Each floor was carefully designed to foster “creative collisions” between researchers. Coffee stations, meeting rooms and conference rooms are strategically located throughout the floors. Seven dramatic, steel-framed bridges span across the atrium from the gallery corridor to the north wing. Five monumental stairs link the bridges between various levels. Architecture comes together to literally bridge the gaps that can divide research disciplines from one another.  

Throughout this space and the rest of the building, architecturally exposed concrete helps further the goal of expressing the physics behind the design.   

jhu apl

Complex science, flexible solutions 

The laboratories are designed to advance REDD’s primary objective to merge materials research, biomedicine, analysis and fabrication in the development of revolutionary material technologies. Labs are outfitted with a range of capabilities for specific needs, including soft material, nanomaterial, composite fabrication and biomaterials labs, as well as synthetic, characterization and analytical chemistry. 

The lab design facilitates the sharing of research and core equipment while increasing connections to the university and outside industries. Shared core facilities include state-of-the-art imaging equipment (two Scios Dual-Beam SEMs, a CT x-ray image acquisition unit, a photon emission microscope and optics labs using high-powered lasers and molecular spectroscopy); prototype and metal fabrication shops; an additive manufacturing lab; a small mechanical assembly; an advanced coating lab with spray booth; an anechoic chamber; and high-performance computing and CAD engineering design lab.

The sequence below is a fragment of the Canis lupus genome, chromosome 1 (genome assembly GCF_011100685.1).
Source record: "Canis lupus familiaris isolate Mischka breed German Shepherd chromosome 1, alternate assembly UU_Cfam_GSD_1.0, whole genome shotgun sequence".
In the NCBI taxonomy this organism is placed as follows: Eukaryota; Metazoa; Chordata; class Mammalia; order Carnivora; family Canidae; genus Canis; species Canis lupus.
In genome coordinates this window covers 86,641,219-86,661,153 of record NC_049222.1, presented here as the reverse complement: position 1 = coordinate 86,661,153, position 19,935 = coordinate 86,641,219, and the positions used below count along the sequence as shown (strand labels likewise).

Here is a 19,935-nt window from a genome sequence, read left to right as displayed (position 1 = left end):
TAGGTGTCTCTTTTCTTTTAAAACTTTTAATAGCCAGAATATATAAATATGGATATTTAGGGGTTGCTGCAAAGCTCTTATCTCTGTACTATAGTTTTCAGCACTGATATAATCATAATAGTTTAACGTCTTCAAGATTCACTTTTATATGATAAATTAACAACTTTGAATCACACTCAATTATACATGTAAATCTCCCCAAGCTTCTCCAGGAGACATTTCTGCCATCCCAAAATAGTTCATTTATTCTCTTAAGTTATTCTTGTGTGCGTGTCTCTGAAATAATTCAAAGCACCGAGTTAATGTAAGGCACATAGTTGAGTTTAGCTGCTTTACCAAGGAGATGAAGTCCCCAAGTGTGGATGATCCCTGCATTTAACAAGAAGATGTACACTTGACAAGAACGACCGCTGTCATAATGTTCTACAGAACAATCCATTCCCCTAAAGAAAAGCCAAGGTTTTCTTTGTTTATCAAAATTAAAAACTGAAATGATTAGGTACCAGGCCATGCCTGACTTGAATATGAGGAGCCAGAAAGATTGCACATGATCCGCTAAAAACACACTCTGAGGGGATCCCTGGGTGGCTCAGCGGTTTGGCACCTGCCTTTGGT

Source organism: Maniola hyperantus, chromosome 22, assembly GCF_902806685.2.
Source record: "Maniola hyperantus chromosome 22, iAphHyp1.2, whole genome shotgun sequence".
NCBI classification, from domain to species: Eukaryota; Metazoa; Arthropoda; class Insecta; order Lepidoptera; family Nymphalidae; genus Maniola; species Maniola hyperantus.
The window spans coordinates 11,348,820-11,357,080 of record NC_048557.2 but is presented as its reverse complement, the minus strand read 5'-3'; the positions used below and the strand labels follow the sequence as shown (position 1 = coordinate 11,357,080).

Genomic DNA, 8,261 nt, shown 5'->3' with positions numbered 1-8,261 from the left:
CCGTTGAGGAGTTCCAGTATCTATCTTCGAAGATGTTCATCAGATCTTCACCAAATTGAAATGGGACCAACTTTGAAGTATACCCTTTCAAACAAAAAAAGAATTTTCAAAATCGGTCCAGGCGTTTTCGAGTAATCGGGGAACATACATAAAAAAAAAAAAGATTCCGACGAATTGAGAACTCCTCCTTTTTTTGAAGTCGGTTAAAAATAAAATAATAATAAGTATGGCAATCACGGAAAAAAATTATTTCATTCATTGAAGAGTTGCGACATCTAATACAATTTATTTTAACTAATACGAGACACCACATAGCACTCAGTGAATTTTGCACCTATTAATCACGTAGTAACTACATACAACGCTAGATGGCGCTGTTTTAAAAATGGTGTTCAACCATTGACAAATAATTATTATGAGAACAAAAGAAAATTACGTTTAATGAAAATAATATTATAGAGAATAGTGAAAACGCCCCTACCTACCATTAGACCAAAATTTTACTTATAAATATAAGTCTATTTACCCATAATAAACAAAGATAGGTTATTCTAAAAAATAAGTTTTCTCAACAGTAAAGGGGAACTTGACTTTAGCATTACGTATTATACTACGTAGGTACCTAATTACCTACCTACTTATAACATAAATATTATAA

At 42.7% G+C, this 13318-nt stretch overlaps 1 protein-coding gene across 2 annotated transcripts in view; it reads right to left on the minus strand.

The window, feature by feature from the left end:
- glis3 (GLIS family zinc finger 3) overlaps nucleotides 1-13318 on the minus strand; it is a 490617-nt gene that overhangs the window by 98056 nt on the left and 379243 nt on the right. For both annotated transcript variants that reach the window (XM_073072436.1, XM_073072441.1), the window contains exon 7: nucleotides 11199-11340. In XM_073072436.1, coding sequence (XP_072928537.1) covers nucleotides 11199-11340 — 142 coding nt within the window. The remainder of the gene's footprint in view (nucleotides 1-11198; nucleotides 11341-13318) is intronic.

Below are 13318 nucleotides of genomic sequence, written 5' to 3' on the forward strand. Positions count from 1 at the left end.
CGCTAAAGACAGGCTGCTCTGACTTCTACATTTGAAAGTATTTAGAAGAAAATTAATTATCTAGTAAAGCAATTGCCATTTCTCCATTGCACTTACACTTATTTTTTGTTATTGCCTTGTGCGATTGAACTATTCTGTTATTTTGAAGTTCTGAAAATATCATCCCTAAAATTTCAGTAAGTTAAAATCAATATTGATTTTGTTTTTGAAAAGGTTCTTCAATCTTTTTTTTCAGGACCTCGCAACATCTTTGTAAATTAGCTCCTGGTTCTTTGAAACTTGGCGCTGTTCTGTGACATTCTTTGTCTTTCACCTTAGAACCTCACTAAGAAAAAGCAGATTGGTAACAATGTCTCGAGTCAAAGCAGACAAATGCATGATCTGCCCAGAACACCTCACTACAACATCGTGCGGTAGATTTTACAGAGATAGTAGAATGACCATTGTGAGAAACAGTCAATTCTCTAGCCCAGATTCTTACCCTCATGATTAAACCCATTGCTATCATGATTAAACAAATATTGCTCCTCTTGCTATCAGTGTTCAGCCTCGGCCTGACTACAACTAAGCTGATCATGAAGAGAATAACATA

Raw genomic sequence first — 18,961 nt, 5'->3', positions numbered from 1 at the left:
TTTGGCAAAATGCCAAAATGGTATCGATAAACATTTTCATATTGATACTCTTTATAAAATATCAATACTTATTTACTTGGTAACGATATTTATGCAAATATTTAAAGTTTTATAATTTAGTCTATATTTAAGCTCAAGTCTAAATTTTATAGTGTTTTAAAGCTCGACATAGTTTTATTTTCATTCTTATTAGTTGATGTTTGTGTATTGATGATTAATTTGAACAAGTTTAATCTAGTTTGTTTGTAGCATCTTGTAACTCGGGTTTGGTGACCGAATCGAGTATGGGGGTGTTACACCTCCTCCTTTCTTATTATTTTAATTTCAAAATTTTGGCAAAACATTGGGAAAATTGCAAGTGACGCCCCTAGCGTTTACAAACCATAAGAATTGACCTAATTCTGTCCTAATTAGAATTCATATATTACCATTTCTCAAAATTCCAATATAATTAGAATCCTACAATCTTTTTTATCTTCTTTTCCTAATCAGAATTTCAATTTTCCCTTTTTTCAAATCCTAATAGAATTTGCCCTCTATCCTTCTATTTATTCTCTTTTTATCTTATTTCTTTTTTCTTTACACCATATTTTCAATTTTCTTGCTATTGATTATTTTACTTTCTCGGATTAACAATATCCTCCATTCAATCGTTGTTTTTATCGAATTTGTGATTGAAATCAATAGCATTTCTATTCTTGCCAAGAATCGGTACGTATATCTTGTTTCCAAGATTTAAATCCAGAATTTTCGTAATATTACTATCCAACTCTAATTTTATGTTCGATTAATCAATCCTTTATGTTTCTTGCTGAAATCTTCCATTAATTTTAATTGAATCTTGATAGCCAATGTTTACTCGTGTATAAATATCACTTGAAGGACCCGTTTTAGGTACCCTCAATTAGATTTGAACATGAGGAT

The lower-level laboratory space houses vibration and electromagnetically sensitive technical instrumentation, thus requiring specialized sub-grade concrete and waterproofing construction.  

Optics labs, which range from high-powered lasers to molecular spectroscopy, feature tight environmental controls, including VC-E vibration criteria, low-humidity control and dust-free environments. 

While the microelectronics fabrication and assembly clean room spaces remain on the Main Campus, many of the Building 201 laser laboratories are designed to similar ISO standards to maintain critical environmental criteria for equipment including high-energy lasers and sensitive recording devices, with constant temperature, low relative humidity, air changes and laminar flow HEPA fan filter units for clean air supply. Within the laser labs, non-specular finishes and materials were selected for cleanability and to avoid any particulate shed or dust generation. Above the optical tables, a modular slotted channel framework supports equipment and utility services, including power and data connections, compressed air and nitrogen, and laser interlock control system components, as well as the attachment of laser safety panels.   


Inspiring the next generation of scientists 

The building is a destination for students and the community. A 200-person lecture hall and STEM teaching labs provide space for the APL’s STEM Academy—an afterschool program for middle and high school students to increase their knowledge and interest in pursuing related college majors and careers. Many of the APL researchers take extra time out of their day to teach these courses, including courses such as robotics, cybersecurity, Python and design thinking. 

Science is ever-evolving and scientific workplaces should not only keep up with this reality but help advance scientific discovery and evolution.